The 9-3 also features one of the most unique, artistic cupholders we've ever encountered. And for the Big Gulp-guzzling society that makes up much of Saab's global market, this is quite a breakthrough.

How does it look?

The 9-3's new nose takes its inspiration from the Aero-X shown to the world at the 2006 Geneva show. Our Fusion Blue metallic 9-3 featured a sharply chisled beak with distinctive headlamps that curve to a sharp point at the hood line. The hood itself is a clamshell design that cuts open towards the top of the fender in a nod to the Saab 99 and the classic 900 produced until 1994. From the side, the 9-3 has a certain generic European look to it, though it's hardly offensive. Out back, Saab has included clear tail lamps that, according to the Swedes, are supposed to make us think of icicles and crystals. We think those crazy Scandinavians have been enjoying a little too much of one of their other famous products: Absolut Vodka. Thick, aggressive black lines outline the lamp sections of those vaguely crystalline light housings. They're not especially displeasing but we think they'll look pretty dated in a few years.

With the optional 17 inch wheels not on our test car, the 9-3 has a sporty stance that pushes the wheels out to the corners. However, it looks under-wheeled and over-tired with the busy standard 16 inchers on our test car. We do like the subtle bodykit and the subtle integrated spoilers in the front bumper and trunklid.

It's not nearly as unique as the classic 900s were with their distinctive hatchback shape, but the 9-3 is overall a pleasant, vaguely generic European design. The 2008 upgrades go a long way to giving it a unique external identity.

And inside?

For 2007, the 9-3 got a mild interior upgrade that continues for 2008. A tall, wrap-around dash covered in matte-finish black plastic dominates the driver's compartment. This dash, with its vertical panel for the controls, has been a Saab tradition for 30 years and it continues to present itself as a well-organized, comfortable place to spend time. A silver line around the flat fascia does a nice job of recalling similar trim on classic 900s.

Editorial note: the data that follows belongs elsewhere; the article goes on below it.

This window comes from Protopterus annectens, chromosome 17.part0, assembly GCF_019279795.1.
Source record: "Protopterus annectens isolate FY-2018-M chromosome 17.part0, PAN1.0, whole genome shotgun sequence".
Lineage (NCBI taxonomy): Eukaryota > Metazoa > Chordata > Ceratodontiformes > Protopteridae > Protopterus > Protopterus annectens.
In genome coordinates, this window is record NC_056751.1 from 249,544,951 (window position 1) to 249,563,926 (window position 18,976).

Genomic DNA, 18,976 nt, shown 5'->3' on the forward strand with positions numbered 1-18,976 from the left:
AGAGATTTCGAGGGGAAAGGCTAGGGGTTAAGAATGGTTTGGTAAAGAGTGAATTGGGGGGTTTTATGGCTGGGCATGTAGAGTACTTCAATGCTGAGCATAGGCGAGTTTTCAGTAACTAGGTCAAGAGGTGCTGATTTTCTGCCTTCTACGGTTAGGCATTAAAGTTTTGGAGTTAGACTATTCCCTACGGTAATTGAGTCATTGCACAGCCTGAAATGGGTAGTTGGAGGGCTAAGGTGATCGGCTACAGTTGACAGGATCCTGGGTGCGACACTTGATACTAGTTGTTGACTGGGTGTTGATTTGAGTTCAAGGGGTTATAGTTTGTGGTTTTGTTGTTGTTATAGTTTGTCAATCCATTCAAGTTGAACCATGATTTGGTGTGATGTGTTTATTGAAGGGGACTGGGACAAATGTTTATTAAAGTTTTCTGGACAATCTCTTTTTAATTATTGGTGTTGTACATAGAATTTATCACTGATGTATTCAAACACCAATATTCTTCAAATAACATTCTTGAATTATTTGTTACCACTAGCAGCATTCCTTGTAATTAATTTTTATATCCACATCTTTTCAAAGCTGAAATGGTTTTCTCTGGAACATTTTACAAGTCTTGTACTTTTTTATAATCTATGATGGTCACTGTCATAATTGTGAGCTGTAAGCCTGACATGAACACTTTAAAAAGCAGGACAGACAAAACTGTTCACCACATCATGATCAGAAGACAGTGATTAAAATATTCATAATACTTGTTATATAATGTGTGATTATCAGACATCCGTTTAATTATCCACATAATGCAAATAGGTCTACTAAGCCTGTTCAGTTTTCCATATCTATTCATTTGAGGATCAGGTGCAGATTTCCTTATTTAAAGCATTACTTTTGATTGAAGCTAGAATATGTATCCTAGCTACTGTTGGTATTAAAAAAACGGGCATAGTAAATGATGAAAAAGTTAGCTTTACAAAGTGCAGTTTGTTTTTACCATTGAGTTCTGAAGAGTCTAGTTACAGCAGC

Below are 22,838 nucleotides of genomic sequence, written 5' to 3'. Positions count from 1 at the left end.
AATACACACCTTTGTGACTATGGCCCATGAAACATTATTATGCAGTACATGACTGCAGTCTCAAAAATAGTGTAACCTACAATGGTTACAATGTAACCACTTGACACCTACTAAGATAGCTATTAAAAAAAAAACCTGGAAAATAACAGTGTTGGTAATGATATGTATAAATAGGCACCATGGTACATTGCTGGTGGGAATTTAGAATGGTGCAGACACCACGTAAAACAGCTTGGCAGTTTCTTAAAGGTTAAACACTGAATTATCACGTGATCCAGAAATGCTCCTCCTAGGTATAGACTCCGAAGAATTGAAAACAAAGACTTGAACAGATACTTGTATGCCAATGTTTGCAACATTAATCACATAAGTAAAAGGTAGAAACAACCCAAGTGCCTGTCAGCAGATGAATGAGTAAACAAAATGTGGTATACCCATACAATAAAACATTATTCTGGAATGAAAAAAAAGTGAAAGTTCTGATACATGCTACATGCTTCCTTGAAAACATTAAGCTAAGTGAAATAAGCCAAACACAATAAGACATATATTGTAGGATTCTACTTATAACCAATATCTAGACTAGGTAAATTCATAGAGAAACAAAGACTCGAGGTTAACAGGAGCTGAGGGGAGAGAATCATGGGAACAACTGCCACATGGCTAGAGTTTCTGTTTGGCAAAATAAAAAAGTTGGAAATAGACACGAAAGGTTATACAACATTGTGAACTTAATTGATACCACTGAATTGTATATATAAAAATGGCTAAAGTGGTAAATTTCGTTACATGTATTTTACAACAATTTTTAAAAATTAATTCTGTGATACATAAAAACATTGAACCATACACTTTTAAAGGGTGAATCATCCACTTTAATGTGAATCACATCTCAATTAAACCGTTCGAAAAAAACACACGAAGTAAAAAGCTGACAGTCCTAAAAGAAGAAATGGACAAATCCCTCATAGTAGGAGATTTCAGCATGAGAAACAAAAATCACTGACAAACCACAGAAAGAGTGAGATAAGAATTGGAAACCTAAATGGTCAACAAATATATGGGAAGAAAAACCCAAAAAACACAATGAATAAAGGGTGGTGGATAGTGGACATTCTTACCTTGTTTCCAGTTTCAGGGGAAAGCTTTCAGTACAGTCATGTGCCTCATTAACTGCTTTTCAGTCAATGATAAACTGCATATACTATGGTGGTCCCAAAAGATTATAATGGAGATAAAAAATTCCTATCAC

Despite the tall dash, the interior manages to feel airy - due in part to the light parchment-colored seats, door panels and headliner on our tester. Again following Saab tradition, the chair-like leather and vinyl seats provide fantastic support, though the 2.0T model doesn't have the bolstering that the Aero and TurboX models feature.

The ignition is on the center console between the front seats - once again, a Saab quirk, this time designed to keep dangling keys away from knees in the event of an accident. To the left of the ignition is the creatively designed handbrake, which integrates nicely into the center console design.

That 2007 upgrade included GM's "black tie" radio design. Though we don't necessarily like the idea of Saab sharing such obvious bits and pieces with other GM vehicles, the radio is exceptionally functional. However, the auxiliary input jack for digital music players blocks the cupholder from deploying and retracting when it's in use. You'll have to interrupt your tunes to park your Big Gulp (which, incidentally, is too big anyway).

Otherwise, the interior design is functional and fairly upscale. The materials and designs aren't quite as richly upscale as you'll see in a BMW 3-Series, but they're sufficient for the 9-3's lower price point. Few materials feel genuinely out of place, but few also truly exceed expectations. Equipment-wise, the 9-3 also neither impresses nor truly disappoints. We'd like to see features like an auto-dimming mirror with a compass and full leather trim standard on the 9-3 2.0T rather than a simple night/day mirror and reasonably convincing vinyl on the seat bolsters and patches of leather in the center, though even offering any leather trim as standard equipment is a rarity in this class. As an aside, Saab does offer a $1,500 full leather package that swathes every seat surface in rich leather and gives the interior an intoxicating aroma of hides not seen since Saab offered Bridges of Weir leather in the 9000 more than 10 years ago.